YouTube launches ‘Heroes’ program, encouraging users to flag more content

On Tuesday, YouTube announced a new program that will incentivize users to flag abusive content and contribute video transcriptions, called YouTube Heroes.

The program rewards users with ‘points’ for doing one of three actions – accurately flagging content, contributing closed captions/translations, and answering questions on the YouTube Help Forum. As users earn more points, they can level up from 1 to 5, each level unlocking new perks and abilities. Perks include beta testing new products, direct communication with YouTube staff, a tool to mass flag videos, and even an invite to a future ‘Heroes Summit’ event.

The first batch of YouTube Heroes
The first batch of YouTube Heroes program members. Photo: Google.

YouTube rolled out tools for crowd-sourced captioning in 2014, but the feature hasn’t received a great deal of use. This new program gives that feature much more visibility in their quest to make online video more accessible – including two new tabs in every user’s Creator Studio for Transcriptions and Translations.

The flagging portion of the YouTube Heroes program is a continuation of a program that has existed since 2012 as well – the Trusted Flagger (or ‘Deputy’) Program, which provided consistently accurate flaggers with an arsenal of tools to streamline the flagging process. The Trusted Flagger program was relatively nondescript and private, however; the public was never aware of what sort of perks Trusted Flaggers had.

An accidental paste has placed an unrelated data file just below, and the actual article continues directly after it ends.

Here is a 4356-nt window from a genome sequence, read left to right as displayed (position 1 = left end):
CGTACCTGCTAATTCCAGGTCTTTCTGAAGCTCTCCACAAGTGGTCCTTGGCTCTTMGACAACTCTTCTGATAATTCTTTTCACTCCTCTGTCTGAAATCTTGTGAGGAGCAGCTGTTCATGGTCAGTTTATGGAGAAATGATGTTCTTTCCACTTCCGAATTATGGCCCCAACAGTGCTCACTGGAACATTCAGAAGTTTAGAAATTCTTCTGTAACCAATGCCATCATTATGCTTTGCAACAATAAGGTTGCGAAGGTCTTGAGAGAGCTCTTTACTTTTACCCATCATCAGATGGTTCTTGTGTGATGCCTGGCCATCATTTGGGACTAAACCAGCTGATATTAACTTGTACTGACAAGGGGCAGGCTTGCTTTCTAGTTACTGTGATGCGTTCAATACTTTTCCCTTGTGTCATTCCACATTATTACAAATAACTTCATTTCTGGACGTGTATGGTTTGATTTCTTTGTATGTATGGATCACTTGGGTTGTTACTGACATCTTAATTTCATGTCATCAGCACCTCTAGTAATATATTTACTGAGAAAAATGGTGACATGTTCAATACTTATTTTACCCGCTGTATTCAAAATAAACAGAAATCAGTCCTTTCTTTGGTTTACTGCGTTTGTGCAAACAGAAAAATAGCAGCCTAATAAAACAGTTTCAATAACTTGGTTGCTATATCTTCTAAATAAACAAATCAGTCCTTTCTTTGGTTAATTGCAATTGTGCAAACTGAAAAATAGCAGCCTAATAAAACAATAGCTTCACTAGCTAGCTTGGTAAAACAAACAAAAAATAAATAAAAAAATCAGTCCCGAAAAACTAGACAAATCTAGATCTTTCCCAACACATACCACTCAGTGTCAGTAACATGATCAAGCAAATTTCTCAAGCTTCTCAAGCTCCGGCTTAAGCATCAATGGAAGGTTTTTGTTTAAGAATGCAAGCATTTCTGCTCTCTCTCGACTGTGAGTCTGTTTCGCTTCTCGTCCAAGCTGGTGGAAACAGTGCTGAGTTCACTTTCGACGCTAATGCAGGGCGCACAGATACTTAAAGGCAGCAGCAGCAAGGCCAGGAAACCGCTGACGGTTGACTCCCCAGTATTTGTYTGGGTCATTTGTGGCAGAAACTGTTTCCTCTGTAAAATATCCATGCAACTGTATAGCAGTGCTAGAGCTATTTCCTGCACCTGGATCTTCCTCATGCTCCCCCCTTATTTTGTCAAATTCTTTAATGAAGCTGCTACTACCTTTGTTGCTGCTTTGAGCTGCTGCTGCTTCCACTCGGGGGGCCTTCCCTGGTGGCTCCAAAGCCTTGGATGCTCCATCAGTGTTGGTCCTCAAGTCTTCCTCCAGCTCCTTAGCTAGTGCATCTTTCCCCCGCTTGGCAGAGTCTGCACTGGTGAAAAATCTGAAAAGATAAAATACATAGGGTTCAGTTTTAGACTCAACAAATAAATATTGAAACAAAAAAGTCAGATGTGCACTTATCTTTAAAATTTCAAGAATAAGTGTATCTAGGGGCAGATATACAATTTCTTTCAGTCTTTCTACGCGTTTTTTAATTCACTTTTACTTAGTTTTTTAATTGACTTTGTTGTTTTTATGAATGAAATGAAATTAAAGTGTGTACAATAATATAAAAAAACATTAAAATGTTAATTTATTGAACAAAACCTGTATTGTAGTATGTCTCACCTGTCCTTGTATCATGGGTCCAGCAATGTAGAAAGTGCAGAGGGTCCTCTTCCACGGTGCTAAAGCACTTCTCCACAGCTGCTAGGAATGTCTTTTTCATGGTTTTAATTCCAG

Inside the YouTube Heroes dashboard
A screenshot within the YouTube Heroes dashboard. Photo: Google.

Many prominent YouTube creators have expressed fear about the program, worried about a potential for abuse. YouTube’s announcement video currently has a 98% dislike ratio, with just under 200,000 dislikes.

The program is not as scary as it sounds. All flags are reviewed by YouTube staff, the same way they’ve always been. No member of the YouTube Heroes program has access to take down videos or issue strikes themselves. The program simply encourages users to flag inappropriate content as they see it. Users of higher program levels have access to mass-flagging tools, but even those flags are still reviewed by YouTube staff – we just speculate they have a higher priority status.

“YouTube employees still make the final call on all video removals,” wrote a YouTube Community Manager on the Help Forums. “Videos flagged by YouTube Heroes will not be automatically taken down.”

According to this post on the official YouTube blog, members of the Trusted Flagger/Heroes program have a flagging accuracy of over 90%. This is more than three times the accuracy of standard YouTube users, which is around 30%.

Those interested in the program can find more information and apply here.


Editor’s Note: This story was updated shortly after publication to include more information about the video removal process.